The Clerk Writes What he Hears

In my search for my grandmother’s PRAJS ancestry 15 years ago, I wound up purchasing a scan of every single vital registration from every archive in Poland with the surname PRAJS that I found in an index. If I was lucky, there was an LDS film (the images photographed by the Mormon Church in the 1970’s from all the archive documents) or there was a microfiche copy in the Beit Hatfutsot Library or in the CJS (Center for Jewish History Library in NYC). But when I exhausted those resources I had to bank wire funds to the Polish State Archive Branch where the specific books were housed. [Today of course, , JRI-Poland has most of these scans and should be the first-stop resource for anyone doing Polish genealogy research.]

Recently I worked with a researcher who wrote to me that the surname PRASA was in her ancestry, and we discovered that her family was from Dzialoszyce and Pinczow, two of the towns for which I am the JRI-Poland Town Leader and had extracted the records that are in Polish.

There were three birth registrations in Pinczow that I examined in Cyrillic, and discovered that in all, very clearly, the mother’s maiden name spelled PRAJS, not PRASA. Perhaps I found a new cousin! The researcher, however, was adamant that her ancestor’s surname PRASA, and here’s what I found: In the Dzialoszyce records, the same mother was indeed shown with the maiden name PRASA.  So why did the Pinczow clerk write “PRAJS?”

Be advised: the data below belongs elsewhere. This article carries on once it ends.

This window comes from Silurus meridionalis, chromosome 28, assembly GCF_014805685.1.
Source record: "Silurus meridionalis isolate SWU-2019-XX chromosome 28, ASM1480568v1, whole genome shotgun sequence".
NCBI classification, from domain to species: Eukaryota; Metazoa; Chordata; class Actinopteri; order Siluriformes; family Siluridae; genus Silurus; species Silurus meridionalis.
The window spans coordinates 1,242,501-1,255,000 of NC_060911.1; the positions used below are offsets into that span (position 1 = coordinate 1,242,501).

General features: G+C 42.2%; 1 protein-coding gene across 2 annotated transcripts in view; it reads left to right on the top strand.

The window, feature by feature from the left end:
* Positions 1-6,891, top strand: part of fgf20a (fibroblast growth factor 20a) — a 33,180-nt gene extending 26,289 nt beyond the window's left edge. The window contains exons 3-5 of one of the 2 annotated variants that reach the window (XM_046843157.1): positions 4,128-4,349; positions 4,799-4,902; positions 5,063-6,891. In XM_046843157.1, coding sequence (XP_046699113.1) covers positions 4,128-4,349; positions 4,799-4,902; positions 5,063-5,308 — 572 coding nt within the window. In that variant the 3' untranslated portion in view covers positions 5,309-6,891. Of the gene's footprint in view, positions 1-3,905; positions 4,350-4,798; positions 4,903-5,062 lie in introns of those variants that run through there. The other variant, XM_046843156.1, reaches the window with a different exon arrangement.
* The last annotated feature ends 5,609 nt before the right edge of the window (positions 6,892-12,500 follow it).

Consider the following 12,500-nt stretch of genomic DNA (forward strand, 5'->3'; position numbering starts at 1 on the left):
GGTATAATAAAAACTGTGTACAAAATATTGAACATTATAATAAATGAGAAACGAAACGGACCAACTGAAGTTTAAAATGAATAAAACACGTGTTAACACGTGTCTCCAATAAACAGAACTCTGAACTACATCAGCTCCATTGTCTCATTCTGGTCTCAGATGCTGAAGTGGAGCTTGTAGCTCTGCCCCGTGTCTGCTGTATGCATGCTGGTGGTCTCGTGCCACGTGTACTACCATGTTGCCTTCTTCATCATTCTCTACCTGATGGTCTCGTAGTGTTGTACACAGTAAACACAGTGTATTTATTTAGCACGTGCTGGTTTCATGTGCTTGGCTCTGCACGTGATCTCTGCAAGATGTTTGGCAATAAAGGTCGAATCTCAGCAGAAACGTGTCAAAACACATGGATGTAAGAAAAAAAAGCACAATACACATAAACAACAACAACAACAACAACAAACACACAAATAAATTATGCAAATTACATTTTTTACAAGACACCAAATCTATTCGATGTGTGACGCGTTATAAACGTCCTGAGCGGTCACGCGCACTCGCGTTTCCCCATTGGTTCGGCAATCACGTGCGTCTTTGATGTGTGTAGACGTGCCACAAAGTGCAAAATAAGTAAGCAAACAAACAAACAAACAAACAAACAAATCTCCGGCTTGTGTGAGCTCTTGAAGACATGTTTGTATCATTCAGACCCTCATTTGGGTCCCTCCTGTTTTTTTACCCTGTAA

The PRASA were an indigenous Dzialoszyce Clan and appear in the Dzialoszyce Book of Permanent Residents. There were PRAJS in Dzialoszyce as well, but they were permanent residents of Wislica. In Pinczow, the surname PRAJS was common, but there isn’t a single family with the surname PRASA appearing in 100 years of records from that town. There are many PRAJS (who settled early in Pinczow but migrated from Wislica). So the Pinczow clerk was very familiar only the surname “PRAJS” and that’s what he heard when these birth testimonies were given and that’s what he wrote.

This is how the name PRASA is spelled in Russian, taken from a Dzialoszyce birth registration.
This is how the name PRAJS is spelled in Russian, taken from a Pinczów birth registration.

Spelling is Irrelevant (in Polish Archive records)

Polish clerks were often very creative in their spelling of names – both given names and surnames. It wasn’t really their fault; the mother tongue of many Jews living in Poland was Yiddish, and while they might have spoken the local language, few probably wrote it.

This helped my personal research in realizing that my grandmother’s maiden name was spelled in Polish in varied ways at various times. The same couple might have had children’s births or marriages or deaths written as “PRAJS” or “PREIS” or “PRAIS.” But in Hebrew, it was more consistent, usually with two “yuds” and sometimes with one.

My fifth cousin Dana Preis and I first made contact several years ago. He recounted the incredible story of our connection: SEARCHING FOR PREIS AND FINDING PRAJS.

We knew by dint of the town of origin that we had to be from the same family – but how? Two resources locked the pieces into place: the YadVashem site with its database of Shoah victims’ names, and JRI-Poland, the organization that extracts into English the vital details of Jewish vital records and enables searching these details. A Yad Vashem database search found testimonies for Dana’s father Zelig’s father and Zelig’s aunts and uncles, submitted by Dana’s grandfather’s first cousin. With the assistance of JRI-Poland, we found the vital records (housed in the Polish State Archives Civil Records Office) with birth registrations of Zelig and his siblings, confirming their parentage.

While Zelig’s father’s cousin was no longer alive, her children lived in Israel – Zelig’s second cousins. What I found extraordinary, and bit surreal, is that Dana and his newly discovered cousin both had a daughter born on the exact same day of the exact year.